This candelabra has become a symbol of perseverance from Ruth Zimbler.
She was born in 1928 as Ruth Mondschein, daughter to Markus Mondschein (1890-1961) and Helle “Hene” Mondschein (1896-1991). Ruth’s parents married in 1925 after meeting in Vienna. Her father worked as a mechanical engineer designing locomotives, but in 1930, he lost his job due to the 1929 financial crash. Ruth’s mother helped him secure a position with the Jewish community of Vienna, where he worked in the Department of Social Services. Ruth’s father spent much of his time helping Jewish migrants who were passing through Vienna and Austria with immigration forms. He was sent to Dachau temporarily, but was brought back to continue processing Jews out of Austria.
Ruth’s mother was a seamstress. She came from Brody, near Lemberg in East Galicia. She attended school from the age of 6 to 10 years old, when she was apprenticed to a local seamstress. By the age of 16, she became a traveling seamstress, working for wealthy families within the Austro-Hungarian Empire. She lived in their homes and sewed trousseaus, including linens and nightgowns, for their daughters. She learned to set a table and absorbed everything about gracious housekeeping.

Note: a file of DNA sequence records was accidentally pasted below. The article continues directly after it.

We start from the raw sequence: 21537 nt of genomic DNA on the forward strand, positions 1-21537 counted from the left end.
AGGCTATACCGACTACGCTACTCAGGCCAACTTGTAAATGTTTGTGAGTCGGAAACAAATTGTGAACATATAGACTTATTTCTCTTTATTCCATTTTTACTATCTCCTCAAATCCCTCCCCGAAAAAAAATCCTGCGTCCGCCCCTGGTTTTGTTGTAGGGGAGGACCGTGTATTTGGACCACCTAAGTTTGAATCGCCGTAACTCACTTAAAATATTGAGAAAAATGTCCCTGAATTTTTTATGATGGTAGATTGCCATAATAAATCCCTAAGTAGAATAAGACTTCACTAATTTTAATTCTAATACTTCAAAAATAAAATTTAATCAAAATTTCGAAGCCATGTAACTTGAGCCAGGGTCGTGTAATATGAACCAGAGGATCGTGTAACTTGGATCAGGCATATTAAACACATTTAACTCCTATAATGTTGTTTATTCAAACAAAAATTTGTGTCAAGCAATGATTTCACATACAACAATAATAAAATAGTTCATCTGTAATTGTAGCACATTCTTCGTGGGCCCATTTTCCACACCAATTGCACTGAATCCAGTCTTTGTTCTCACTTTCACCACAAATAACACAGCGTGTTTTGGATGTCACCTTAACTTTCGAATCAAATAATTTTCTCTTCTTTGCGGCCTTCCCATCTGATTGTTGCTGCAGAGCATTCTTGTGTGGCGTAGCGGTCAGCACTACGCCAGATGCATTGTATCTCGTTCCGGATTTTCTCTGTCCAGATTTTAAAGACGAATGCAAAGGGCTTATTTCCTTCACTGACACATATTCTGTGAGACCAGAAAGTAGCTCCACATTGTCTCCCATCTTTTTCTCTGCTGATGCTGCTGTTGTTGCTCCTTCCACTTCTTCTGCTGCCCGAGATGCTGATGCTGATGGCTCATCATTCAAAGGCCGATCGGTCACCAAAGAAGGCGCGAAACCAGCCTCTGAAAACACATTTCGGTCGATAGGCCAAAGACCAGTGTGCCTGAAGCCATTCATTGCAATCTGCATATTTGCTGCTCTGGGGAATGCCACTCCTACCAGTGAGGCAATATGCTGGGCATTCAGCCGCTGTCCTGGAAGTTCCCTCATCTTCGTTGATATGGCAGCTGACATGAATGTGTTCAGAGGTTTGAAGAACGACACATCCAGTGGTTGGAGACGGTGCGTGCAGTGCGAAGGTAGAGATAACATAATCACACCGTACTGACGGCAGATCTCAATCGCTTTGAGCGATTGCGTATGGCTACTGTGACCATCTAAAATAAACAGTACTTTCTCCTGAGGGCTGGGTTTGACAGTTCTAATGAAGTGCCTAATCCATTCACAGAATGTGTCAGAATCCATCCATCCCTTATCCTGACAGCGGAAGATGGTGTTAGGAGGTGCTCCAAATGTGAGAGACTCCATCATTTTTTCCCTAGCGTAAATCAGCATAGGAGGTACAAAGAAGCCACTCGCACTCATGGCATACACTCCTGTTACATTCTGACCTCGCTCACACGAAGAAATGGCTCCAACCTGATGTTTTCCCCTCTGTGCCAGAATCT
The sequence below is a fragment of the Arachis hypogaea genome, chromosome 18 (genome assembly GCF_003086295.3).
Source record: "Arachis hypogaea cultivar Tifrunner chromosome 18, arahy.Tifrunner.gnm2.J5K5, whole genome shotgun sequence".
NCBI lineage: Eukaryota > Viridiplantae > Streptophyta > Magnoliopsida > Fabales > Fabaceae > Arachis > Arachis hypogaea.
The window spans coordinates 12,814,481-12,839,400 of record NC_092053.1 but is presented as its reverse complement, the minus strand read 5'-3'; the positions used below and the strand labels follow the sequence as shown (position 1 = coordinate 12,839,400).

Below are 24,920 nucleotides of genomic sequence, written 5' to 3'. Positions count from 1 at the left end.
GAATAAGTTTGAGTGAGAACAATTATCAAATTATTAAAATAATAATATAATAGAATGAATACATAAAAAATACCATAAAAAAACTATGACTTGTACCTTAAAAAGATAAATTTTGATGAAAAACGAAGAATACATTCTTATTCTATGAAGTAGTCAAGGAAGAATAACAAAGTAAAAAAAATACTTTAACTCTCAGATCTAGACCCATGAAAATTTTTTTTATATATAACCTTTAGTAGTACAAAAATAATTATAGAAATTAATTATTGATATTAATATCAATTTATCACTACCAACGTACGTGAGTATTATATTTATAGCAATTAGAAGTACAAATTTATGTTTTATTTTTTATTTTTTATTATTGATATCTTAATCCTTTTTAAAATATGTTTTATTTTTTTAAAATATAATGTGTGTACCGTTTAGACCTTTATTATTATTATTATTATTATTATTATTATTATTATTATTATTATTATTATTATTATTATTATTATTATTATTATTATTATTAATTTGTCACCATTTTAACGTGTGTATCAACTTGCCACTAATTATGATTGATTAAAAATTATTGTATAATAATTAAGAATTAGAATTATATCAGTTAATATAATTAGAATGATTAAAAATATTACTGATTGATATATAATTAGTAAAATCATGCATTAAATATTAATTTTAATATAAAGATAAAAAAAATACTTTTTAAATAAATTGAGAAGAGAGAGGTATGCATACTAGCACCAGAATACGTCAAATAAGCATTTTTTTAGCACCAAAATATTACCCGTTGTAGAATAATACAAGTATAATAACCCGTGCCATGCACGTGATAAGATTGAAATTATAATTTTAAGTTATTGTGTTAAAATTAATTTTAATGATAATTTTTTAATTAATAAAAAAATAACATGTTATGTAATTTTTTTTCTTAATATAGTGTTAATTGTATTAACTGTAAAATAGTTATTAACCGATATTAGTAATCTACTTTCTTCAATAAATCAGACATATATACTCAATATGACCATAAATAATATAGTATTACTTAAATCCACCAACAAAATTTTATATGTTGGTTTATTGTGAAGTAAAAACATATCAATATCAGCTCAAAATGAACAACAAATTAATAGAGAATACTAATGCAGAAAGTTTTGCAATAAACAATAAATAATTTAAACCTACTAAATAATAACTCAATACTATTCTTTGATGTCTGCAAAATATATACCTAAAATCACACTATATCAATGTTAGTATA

Ruth’s family lived in the Jewish complex that included the Great Synagogue, two apartment buildings where they lived, a central courtyard, the theological seminary, community offices, and a 400 year old library. People like the chief cantor in Vienna lived there with his family as well.
After Kristallnacht, Ruth’s family was locked out of their apartment for some days. When they returned, everything was gone: things of value but also regular household goods like their blankets. Ruth had just turned 10 years old in November.
Ruth was on the first Kindertransport out of Vienna on December 10th, 1938. Ruth and her younger brother were sent to the Netherlands. Within a year of their departure, they were joined in the Netherlands by their parents, who had secured visas to the United States. When her father surmised that they would be leaving Vienna, he realized he would have to make a living in an English-speaking country so he taught himself how to work with metal. He made this candelabra out of plain metal for Hene before the family arrived in New York in 1940. The candelabra was donated to the Museum in 2019.
You can sign up here to listen to Ruth Zimbler’s eyewitness account of Kristallnacht.